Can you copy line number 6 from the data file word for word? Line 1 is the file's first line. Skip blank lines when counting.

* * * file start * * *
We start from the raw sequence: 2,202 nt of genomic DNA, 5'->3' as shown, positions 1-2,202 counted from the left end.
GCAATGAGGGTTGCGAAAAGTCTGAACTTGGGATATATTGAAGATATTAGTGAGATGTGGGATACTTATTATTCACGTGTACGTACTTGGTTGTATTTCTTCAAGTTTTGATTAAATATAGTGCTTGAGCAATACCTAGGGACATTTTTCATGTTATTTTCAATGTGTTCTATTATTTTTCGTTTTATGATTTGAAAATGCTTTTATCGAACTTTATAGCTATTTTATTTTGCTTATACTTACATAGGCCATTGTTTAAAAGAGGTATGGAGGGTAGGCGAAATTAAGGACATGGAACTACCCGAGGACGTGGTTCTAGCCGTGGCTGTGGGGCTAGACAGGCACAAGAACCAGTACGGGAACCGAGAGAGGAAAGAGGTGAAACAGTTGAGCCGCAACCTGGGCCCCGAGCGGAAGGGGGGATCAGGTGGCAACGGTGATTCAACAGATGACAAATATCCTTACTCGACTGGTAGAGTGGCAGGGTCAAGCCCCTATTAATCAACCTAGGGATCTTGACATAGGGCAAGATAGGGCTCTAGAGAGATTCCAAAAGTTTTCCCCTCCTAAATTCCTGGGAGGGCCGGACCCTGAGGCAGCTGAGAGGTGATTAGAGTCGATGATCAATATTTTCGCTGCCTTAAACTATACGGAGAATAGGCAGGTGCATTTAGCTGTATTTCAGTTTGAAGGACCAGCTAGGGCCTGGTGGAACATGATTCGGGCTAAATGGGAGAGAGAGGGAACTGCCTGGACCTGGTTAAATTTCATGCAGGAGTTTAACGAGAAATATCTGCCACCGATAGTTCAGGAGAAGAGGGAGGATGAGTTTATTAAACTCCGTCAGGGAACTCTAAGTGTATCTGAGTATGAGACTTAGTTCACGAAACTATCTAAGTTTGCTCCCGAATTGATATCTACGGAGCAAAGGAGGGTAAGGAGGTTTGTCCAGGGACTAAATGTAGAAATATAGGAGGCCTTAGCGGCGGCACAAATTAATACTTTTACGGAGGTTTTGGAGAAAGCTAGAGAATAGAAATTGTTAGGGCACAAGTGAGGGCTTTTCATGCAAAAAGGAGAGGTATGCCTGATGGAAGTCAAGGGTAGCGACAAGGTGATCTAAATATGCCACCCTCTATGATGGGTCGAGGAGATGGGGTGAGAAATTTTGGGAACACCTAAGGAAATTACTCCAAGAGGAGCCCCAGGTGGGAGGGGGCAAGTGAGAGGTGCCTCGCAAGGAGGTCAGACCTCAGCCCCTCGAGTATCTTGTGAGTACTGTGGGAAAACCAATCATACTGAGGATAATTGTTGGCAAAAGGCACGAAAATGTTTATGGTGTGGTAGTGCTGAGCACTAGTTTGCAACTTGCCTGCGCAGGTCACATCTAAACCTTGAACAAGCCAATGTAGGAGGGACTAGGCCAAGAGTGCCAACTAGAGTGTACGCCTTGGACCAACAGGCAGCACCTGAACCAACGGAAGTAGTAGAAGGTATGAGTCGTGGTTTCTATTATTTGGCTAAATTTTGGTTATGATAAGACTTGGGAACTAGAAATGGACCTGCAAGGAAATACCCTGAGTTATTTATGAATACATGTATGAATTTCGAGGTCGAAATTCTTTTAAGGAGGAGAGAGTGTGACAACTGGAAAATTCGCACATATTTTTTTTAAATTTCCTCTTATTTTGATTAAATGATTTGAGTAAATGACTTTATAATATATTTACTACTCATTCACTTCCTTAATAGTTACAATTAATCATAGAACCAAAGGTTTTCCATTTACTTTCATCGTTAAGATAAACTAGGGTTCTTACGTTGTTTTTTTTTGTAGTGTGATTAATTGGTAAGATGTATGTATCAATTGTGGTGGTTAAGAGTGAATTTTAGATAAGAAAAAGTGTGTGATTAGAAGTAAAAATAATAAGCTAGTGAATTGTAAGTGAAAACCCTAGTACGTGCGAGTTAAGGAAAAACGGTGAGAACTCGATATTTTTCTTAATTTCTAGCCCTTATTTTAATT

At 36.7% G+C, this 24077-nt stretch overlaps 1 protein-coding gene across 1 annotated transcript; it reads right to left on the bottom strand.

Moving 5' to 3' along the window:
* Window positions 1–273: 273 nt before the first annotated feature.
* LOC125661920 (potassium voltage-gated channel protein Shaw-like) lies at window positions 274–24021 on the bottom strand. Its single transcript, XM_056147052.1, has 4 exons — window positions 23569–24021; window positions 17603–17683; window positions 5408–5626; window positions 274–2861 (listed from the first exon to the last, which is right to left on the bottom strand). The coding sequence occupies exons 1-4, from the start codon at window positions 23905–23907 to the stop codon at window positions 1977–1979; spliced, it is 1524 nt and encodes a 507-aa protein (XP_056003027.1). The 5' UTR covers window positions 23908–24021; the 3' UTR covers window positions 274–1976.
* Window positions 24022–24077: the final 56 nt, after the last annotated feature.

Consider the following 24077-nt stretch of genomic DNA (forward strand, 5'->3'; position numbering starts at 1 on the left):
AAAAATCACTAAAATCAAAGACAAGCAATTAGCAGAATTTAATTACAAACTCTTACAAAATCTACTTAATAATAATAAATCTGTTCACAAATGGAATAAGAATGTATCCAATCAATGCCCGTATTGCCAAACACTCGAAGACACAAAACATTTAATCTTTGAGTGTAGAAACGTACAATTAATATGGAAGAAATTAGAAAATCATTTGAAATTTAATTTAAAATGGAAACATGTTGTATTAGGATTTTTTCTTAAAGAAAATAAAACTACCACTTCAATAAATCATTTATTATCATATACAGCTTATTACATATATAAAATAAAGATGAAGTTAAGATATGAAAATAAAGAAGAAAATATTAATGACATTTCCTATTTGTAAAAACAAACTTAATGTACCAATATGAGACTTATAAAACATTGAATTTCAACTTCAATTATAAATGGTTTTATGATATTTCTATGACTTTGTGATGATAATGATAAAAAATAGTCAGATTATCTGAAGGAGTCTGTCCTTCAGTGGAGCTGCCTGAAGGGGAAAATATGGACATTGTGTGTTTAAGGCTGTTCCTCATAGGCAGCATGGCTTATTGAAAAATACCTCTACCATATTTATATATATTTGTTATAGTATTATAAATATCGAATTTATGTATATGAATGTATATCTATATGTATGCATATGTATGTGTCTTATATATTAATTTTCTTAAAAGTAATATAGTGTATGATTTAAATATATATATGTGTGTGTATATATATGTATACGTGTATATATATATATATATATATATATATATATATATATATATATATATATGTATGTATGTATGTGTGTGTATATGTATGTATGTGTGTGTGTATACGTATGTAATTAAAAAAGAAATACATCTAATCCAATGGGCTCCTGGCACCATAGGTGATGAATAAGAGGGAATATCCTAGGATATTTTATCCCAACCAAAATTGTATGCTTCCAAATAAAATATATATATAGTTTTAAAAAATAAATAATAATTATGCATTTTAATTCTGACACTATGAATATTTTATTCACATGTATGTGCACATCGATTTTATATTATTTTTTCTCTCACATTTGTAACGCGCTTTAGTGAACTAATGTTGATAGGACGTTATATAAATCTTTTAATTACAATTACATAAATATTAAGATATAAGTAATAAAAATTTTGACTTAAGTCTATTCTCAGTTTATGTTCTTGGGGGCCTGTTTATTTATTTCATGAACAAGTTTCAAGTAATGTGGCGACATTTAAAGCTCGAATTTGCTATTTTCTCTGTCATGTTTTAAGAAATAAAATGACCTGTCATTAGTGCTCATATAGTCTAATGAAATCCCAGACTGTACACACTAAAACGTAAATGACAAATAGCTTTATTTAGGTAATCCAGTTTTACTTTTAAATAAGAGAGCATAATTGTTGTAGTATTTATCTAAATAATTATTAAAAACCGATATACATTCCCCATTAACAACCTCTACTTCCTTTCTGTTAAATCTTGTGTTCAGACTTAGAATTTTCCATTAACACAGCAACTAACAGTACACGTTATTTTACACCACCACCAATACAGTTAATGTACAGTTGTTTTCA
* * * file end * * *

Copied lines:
* LOC125661920 (potassium voltage-gated channel protein Shaw-like) lies at window positions 274–24021 on the bottom strand. Its single transcript, XM_056147052.1, has 4 exons — window positions 23569–24021; window positions 17603–17683; window positions 5408–5626; window positions 274–2861 (listed from the first exon to the last, which is right to left on the bottom strand). The coding sequence occupies exons 1-4, from the start codon at window positions 23905–23907 to the stop codon at window positions 1977–1979; spliced, it is 1524 nt and encodes a 507-aa protein (XP_056003027.1). The 5' UTR covers window positions 23908–24021; the 3' UTR covers window positions 274–1976.